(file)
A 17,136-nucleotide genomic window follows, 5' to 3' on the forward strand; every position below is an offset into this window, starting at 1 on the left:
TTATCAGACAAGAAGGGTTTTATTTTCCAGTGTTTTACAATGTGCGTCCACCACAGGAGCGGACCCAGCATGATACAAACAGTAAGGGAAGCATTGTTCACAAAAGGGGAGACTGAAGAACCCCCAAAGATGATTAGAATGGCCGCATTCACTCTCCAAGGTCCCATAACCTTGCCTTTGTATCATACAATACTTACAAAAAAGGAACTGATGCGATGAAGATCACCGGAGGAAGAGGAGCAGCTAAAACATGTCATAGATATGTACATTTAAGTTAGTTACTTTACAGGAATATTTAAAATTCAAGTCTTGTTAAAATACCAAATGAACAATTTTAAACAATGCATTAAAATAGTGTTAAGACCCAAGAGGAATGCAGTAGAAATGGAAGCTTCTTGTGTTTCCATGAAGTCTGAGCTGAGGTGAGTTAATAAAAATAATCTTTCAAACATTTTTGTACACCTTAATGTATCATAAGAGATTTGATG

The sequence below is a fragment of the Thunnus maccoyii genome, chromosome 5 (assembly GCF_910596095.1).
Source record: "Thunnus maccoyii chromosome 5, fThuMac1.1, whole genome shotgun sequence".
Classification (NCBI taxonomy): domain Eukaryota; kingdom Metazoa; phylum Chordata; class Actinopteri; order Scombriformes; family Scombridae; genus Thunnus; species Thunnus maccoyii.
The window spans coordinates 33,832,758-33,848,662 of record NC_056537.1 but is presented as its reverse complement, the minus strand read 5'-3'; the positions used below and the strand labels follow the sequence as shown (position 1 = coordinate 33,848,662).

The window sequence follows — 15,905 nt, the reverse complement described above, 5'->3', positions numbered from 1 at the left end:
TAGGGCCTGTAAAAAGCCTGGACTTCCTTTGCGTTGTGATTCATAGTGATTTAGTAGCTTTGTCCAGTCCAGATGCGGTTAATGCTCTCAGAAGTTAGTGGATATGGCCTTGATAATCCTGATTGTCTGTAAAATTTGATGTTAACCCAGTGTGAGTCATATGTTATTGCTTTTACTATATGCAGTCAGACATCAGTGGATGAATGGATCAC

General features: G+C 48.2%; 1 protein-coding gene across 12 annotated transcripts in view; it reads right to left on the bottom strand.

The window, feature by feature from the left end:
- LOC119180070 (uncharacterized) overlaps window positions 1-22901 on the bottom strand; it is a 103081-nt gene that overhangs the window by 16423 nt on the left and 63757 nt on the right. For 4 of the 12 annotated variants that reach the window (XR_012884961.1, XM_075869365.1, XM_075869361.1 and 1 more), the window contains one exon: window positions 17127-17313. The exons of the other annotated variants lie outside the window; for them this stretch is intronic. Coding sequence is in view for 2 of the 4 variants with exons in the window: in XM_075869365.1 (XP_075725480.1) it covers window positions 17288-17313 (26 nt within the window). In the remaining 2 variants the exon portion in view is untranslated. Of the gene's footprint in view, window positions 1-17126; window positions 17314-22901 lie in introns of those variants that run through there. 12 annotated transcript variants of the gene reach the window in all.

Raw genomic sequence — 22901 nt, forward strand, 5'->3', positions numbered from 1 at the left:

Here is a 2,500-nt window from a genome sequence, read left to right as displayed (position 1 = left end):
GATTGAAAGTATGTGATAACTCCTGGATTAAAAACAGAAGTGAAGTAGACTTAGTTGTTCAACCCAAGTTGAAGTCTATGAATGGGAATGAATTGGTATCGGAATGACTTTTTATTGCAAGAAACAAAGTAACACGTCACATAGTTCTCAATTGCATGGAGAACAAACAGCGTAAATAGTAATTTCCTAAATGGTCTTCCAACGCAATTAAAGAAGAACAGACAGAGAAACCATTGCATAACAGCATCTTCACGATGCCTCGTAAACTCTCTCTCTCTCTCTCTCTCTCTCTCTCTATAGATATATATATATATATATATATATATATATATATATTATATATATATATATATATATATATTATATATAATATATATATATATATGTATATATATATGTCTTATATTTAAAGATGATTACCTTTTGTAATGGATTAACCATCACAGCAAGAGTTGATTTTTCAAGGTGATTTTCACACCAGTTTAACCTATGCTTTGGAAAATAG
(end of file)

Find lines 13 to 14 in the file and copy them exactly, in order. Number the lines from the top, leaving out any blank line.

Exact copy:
Here is a 2,500-nt window from a genome sequence, read left to right as displayed (position 1 = left end):
GATTGAAAGTATGTGATAACTCCTGGATTAAAAACAGAAGTGAAGTAGACTTAGTTGTTCAACCCAAGTTGAAGTCTATGAATGGGAATGAATTGGTATCGGAATGACTTTTTATTGCAAGAAACAAAGTAACACGTCACATAGTTCTCAATTGCATGGAGAACAAACAGCGTAAATAGTAATTTCCTAAATGGTCTTCCAACGCAATTAAAGAAGAACAGACAGAGAAACCATTGCATAACAGCATCTTCACGATGCCTCGTAAACTCTCTCTCTCTCTCTCTCTCTCTCTCTCTATAGATATATATATATATATATATATATATATATATATATTATATATATATATATATATATATATTATATATAATATATATATATATATGTATATATATATGTCTTATATTTAAAGATGATTACCTTTTGTAATGGATTAACCATCACAGCAAGAGTTGATTTTTCAAGGTGATTTTCACACCAGTTTAACCTATGCTTTGGAAAATAG